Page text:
This past year was also distinguished by the number of times that key breaking news events thoroughly dominated the news.
Five different times during the year, a news event filled more than half of all the newshole studied in a given week, a rarity in our years of charting news coverage.
The biggest one-week story of the year was the killing May 1 of Osama bin Laden by Navy Seals. That week, the story filled 69% of the newshole, making it the biggest weekly story PEJ has measured since January 2007. The previous biggest story, (also at about 69%,) was the 2008 presidential campaign from August 25-31, 2008, when Democrats nominated Barack Obama at their Denver convention and John McCain introduced Sarah Palin as his surprise running mate.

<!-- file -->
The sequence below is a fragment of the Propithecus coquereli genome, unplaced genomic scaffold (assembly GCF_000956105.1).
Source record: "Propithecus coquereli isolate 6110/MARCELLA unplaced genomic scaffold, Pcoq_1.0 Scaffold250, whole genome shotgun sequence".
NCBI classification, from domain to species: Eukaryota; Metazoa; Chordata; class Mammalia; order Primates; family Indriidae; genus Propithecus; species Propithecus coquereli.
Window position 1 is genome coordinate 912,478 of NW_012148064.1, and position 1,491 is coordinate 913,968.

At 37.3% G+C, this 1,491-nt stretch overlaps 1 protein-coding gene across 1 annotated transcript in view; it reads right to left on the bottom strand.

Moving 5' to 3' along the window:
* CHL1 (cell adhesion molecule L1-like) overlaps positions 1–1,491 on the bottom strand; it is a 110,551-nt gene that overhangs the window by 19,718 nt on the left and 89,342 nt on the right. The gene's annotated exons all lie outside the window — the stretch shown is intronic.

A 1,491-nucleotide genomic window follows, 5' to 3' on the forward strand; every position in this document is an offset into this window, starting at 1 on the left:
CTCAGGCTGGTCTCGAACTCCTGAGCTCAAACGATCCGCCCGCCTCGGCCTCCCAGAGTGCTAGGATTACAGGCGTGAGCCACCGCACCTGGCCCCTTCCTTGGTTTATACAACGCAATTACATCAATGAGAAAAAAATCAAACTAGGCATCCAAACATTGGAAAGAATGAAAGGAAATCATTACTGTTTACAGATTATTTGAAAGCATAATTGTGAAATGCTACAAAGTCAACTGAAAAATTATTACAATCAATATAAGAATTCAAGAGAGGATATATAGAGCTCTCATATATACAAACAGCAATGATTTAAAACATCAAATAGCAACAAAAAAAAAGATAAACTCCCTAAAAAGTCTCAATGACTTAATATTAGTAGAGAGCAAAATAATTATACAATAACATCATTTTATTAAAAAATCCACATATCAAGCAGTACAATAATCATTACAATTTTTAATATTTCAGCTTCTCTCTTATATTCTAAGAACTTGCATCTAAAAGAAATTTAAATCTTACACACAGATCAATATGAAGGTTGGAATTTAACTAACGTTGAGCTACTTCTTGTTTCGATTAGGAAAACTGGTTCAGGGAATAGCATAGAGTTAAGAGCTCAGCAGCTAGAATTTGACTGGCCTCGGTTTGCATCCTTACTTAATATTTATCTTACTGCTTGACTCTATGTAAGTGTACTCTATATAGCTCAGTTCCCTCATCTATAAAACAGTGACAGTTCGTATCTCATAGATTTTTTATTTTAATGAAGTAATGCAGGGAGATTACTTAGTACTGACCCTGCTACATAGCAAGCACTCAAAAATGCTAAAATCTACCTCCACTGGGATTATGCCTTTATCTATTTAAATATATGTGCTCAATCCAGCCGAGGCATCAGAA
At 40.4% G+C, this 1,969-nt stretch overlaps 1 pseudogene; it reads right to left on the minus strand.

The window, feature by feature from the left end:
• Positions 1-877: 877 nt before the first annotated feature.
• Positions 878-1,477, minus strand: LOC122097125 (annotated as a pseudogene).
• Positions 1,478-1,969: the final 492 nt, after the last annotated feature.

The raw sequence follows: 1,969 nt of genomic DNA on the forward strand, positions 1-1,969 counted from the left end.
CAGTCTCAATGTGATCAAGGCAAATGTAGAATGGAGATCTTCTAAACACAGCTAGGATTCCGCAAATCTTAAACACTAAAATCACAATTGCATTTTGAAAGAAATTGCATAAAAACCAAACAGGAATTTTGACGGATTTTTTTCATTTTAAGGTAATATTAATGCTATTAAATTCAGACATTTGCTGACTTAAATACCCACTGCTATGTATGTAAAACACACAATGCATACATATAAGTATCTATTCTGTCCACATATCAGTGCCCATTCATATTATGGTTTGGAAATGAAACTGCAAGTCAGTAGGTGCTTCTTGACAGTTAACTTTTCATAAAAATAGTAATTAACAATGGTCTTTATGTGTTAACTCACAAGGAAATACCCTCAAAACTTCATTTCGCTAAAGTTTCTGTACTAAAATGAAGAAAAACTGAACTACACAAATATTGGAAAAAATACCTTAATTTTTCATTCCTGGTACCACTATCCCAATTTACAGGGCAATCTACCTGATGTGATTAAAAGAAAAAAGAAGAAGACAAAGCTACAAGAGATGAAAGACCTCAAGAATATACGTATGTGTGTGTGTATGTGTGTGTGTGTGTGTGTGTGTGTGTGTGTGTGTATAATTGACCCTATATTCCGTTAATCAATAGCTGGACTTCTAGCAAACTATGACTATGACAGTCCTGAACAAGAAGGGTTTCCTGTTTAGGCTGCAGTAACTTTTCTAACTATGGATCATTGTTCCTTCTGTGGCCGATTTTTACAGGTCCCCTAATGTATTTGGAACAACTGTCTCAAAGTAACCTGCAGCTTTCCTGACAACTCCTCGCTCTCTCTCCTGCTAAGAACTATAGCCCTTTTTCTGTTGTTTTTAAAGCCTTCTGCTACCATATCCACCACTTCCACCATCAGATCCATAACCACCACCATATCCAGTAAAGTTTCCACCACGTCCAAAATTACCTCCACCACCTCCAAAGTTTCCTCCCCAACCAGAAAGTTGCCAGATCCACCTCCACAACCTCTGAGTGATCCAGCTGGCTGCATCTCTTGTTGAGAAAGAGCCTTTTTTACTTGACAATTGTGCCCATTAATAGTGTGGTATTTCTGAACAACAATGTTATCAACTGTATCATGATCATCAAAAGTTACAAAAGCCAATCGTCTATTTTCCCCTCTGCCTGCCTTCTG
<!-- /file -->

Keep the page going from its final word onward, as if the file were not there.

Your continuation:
But four other subjects also surpassed the 50% mark in a week in 2011-the Tucson shooting spree that wounded Congresswoman Giffords, the Japanese quake and tsunami, Mideast turmoil, and the U.S. economy.
That is the first time since PEJ began studying the news agenda that we have seen more than one story break the threshold of filling a majority of the news in a week. The race for president broke that threshold eight times in 2008. But outside of that election, we have never before seen different stories in the same year of such magnitude. Indeed, other than the 2008 election, there have only been three one-week stories that were so big and they were spread across three different years-the Virginia Tech massacre in 2007, the U.S. economy in 2009 and the midterm elections in 2010.